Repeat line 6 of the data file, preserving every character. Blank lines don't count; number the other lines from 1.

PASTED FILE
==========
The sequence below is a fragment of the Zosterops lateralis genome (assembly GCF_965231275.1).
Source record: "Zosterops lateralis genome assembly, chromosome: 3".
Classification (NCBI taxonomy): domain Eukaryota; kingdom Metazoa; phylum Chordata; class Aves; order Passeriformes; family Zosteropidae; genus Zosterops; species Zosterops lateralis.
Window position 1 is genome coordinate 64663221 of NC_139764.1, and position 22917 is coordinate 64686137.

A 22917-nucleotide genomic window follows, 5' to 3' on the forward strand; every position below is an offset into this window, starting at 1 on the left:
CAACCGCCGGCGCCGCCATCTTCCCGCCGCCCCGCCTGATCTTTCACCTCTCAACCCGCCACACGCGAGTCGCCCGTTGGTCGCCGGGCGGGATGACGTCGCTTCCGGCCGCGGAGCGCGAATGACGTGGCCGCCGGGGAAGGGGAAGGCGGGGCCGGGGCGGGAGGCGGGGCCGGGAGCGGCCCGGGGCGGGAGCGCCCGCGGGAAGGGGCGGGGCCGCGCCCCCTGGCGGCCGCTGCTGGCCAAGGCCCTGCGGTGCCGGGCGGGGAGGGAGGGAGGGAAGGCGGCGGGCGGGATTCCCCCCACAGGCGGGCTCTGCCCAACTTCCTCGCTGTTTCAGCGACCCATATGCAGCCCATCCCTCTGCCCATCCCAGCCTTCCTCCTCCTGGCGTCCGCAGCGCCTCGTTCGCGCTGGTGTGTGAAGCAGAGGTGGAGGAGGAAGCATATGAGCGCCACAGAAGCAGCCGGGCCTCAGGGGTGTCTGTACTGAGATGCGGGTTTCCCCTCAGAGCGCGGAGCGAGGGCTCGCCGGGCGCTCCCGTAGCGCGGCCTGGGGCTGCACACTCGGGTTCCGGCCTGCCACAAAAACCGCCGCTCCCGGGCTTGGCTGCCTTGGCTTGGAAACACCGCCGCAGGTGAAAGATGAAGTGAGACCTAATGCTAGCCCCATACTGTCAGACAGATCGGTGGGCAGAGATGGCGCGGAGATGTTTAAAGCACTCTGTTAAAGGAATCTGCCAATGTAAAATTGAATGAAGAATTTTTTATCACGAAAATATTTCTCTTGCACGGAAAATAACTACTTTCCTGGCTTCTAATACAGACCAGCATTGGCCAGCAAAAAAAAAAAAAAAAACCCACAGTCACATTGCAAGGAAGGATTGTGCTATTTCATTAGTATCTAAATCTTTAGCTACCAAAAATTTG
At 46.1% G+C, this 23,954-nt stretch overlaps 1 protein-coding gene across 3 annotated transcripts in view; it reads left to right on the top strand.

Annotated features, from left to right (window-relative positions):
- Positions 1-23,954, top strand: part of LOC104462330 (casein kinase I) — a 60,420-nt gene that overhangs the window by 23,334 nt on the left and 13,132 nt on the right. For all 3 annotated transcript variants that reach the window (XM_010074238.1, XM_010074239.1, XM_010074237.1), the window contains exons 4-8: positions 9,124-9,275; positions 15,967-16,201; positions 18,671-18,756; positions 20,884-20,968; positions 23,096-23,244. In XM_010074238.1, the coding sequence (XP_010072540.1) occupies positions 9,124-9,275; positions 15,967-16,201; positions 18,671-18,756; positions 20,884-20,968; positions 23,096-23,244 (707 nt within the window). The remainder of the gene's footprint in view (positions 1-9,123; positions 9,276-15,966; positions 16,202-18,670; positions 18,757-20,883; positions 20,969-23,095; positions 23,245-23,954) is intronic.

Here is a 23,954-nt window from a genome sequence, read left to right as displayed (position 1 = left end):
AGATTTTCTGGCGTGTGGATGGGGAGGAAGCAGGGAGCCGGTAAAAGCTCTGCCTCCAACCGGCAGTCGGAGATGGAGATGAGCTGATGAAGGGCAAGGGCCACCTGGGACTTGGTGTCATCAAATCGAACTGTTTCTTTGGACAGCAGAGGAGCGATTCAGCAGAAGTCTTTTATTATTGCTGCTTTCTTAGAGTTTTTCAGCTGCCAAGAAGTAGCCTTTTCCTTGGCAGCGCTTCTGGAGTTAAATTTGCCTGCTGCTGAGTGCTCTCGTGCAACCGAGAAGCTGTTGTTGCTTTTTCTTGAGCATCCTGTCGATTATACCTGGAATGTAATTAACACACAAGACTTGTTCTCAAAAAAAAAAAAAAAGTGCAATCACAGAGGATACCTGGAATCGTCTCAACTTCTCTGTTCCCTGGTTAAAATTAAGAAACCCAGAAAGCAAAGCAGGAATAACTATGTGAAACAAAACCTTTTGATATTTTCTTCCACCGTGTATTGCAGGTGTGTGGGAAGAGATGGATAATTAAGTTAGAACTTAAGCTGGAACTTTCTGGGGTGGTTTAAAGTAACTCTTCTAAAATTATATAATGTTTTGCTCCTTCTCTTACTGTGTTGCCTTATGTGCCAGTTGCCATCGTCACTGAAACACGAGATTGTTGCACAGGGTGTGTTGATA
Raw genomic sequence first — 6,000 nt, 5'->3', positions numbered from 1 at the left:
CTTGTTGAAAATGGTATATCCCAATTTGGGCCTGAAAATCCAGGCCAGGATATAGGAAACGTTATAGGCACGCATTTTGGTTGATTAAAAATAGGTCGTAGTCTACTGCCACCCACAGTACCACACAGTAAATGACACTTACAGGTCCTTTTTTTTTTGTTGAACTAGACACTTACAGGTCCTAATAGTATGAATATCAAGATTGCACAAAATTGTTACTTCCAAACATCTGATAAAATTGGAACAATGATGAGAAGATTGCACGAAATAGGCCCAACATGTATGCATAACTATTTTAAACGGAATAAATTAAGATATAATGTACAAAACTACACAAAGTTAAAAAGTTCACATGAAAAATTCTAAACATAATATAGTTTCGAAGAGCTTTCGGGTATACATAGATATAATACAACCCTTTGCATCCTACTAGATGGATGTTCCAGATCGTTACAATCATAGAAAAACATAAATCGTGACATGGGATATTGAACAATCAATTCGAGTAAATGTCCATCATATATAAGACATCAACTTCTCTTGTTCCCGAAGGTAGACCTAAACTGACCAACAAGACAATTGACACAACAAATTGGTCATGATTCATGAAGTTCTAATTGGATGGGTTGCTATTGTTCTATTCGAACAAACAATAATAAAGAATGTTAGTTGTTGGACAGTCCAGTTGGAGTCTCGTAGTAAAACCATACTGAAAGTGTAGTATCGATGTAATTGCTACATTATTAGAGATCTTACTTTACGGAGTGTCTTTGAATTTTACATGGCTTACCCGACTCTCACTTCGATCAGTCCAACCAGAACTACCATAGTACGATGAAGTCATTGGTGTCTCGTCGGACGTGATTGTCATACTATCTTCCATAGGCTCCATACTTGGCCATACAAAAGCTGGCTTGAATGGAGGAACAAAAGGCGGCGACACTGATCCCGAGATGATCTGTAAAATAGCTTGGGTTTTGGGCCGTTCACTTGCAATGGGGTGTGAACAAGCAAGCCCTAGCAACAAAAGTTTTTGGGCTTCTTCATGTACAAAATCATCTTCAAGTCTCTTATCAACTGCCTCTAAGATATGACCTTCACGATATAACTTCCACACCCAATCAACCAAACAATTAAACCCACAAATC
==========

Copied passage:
CAACCGCCGGCGCCGCCATCTTCCCGCCGCCCCGCCTGATCTTTCACCTCTCAACCCGCCACACGCGAGTCGCCCGTTGGTCGCCGGGCGGGATGACGTCGCTTCCGGCCGCGGAGCGCGAATGACGTGGCCGCCGGGGAAGGGGAAGGCGGGGCCGGGGCGGGAGGCGGGGCCGGGAGCGGCCCGGGGCGGGAGCGCCCGCGGGAAGGGGCGGGGCCGCGCCCCCTGGCGGCCGCTGCTGGCCAAGGCCCTGCGGTGCCGGGCGGGGAGGGAGGGAGGGAAGGCGGCGGGCGGGATTCCCCCCACAGGCGGGCTCTGCCCAACTTCCTCGCTGTTTCAGCGACCCATATGCAGCCCATCCCTCTGCCCATCCCAGCCTTCCTCCTCCTGGCGTCCGCAGCGCCTCGTTCGCGCTGGTGTGTGAAGCAGAGGTGGAGGAGGAAGCATATGAGCGCCACAGAAGCAGCCGGGCCTCAGGGGTGTCTGTACTGAGATGCGGGTTTCCCCTCAGAGCGCGGAGCGAGGGCTCGCCGGGCGCTCCCGTAGCGCGGCCTGGGGCTGCACACTCGGGTTCCGGCCTGCCACAAAAACCGCCGCTCCCGGGCTTGGCTGCCTTGGCTTGGAAACACCGCCGCAGGTGAAAGATGAAGTGAGACCTAATGCTAGCCCCATACTGTCAGACAGATCGGTGGGCAGAGATGGCGCGGAGATGTTTAAAGCACTCTGTTAAAGGAATCTGCCAATGTAAAATTGAATGAAGAATTTTTTATCACGAAAATATTTCTCTTGCACGGAAAATAACTACTTTCCTGGCTTCTAATACAGACCAGCATTGGCCAGCAAAAAAAAAAAAAAAAACCCACAGTCACATTGCAAGGAAGGATTGTGCTATTTCATTAGTATCTAAATCTTTAGCTACCAAAAATTTG